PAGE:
The most significant limitation to mechanical recycling is its ability to only downcycle plastic or to produce lesser-value plastic items. The result is that less than 10% of all plastic gets recycled in the U.S. today.

What Is Chemical Recycling?

Chemical recycling takes plastic back to the source. Plastics are polymers made by fusing two kinds of oil via chemical reaction. In the chemical recycling process, plastic is decomposed or separated into its essential parts: crude oil and natural gas. After the depolymerization process, contaminants like food or coloring are removed so that the material can be repolymerized and recycled into good-as-new plastic.

Chemical recycling offers several advantages to traditional mechanical recycling. First, plastic batch contamination is not a roadblock. Most low-value and waste plastic can be deconstructed, decontaminated, purified and repolymerized into recycled plastic resin.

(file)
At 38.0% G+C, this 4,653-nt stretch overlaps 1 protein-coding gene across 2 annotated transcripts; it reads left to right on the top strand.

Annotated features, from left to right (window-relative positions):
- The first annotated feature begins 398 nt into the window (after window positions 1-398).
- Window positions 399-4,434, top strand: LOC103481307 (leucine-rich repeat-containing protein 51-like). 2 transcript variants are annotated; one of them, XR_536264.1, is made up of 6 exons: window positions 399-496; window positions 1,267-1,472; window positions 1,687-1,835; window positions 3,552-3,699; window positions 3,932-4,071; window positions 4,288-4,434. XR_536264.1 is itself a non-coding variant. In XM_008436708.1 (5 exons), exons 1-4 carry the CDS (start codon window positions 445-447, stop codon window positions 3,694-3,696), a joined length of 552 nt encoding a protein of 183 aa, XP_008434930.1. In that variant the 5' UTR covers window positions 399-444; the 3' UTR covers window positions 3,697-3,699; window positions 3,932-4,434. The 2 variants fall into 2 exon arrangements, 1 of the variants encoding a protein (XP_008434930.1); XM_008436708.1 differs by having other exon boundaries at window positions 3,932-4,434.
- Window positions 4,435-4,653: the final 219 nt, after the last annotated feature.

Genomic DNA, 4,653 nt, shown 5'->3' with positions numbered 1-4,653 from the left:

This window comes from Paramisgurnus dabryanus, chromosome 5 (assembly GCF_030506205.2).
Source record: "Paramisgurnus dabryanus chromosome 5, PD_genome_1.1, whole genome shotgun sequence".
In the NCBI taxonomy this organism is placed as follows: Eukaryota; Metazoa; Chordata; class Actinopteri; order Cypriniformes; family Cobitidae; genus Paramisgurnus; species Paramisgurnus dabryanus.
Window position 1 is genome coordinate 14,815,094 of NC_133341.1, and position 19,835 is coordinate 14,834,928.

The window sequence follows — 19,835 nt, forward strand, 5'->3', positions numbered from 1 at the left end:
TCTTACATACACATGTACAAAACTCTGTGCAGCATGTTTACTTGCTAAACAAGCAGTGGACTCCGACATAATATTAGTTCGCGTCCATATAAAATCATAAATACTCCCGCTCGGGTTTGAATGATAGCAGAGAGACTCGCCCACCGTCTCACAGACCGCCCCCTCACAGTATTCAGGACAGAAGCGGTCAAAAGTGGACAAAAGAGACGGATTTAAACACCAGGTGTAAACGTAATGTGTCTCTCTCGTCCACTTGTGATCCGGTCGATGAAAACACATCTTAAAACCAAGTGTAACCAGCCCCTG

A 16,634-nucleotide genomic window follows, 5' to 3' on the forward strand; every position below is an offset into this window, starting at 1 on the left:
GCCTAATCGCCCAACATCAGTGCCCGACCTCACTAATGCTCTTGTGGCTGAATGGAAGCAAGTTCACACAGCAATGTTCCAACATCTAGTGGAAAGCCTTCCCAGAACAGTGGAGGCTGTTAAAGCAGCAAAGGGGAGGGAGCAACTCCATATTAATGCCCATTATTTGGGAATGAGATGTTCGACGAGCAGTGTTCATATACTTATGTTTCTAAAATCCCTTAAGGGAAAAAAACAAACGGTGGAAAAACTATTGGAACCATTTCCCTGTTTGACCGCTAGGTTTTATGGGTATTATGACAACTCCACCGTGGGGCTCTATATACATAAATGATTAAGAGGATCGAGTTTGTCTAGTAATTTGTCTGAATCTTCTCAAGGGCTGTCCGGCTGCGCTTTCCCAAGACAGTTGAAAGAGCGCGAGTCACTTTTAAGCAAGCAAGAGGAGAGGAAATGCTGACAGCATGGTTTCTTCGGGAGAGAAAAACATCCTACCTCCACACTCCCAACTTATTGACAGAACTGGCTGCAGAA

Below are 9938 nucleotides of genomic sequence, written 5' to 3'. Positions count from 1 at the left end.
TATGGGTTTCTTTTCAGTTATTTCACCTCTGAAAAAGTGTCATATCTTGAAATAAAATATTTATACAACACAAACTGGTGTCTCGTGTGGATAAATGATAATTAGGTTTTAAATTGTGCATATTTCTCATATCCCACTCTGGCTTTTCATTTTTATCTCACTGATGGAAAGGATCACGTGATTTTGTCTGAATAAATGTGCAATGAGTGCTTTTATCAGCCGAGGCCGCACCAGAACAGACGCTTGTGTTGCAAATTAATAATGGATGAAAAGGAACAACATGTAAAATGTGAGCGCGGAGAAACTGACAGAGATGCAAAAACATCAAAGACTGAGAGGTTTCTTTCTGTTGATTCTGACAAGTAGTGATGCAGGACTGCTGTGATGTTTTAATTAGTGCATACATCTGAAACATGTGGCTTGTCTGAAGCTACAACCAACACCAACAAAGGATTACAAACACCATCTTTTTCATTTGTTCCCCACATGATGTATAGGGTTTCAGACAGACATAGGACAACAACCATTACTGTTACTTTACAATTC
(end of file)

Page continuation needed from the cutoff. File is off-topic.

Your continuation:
Second, chemically recycled plastic can be recycled a near infinite number of times with minimal material loss. Third, it can be upcycled into products of same or increased value from its original use. Fourth, the “gold standard” in chemical recycling does not involve the use of external heat or pressure, which significantly reduces the energy intensity of operations.

Chemical Recycling Is Not a One-Size-Fits-All Cure

Chemical recycling is an umbrella term that conveys the different technologies for deconstructing and repurposing various plastic types to be used as raw material inputs for new products. The more than 60 global technology providers at various levels of commercialization fall into three main technology buckets:

Purification: a process that dissolves plastic in a solvent to separate and purify the plastic mixture and does not break down the polymer into separate monomers.

Decomposition: a depolymerization process that uses thermalchemical or biological starter components to break plastic polymers into base monomers and purify the plastic waste for reuse.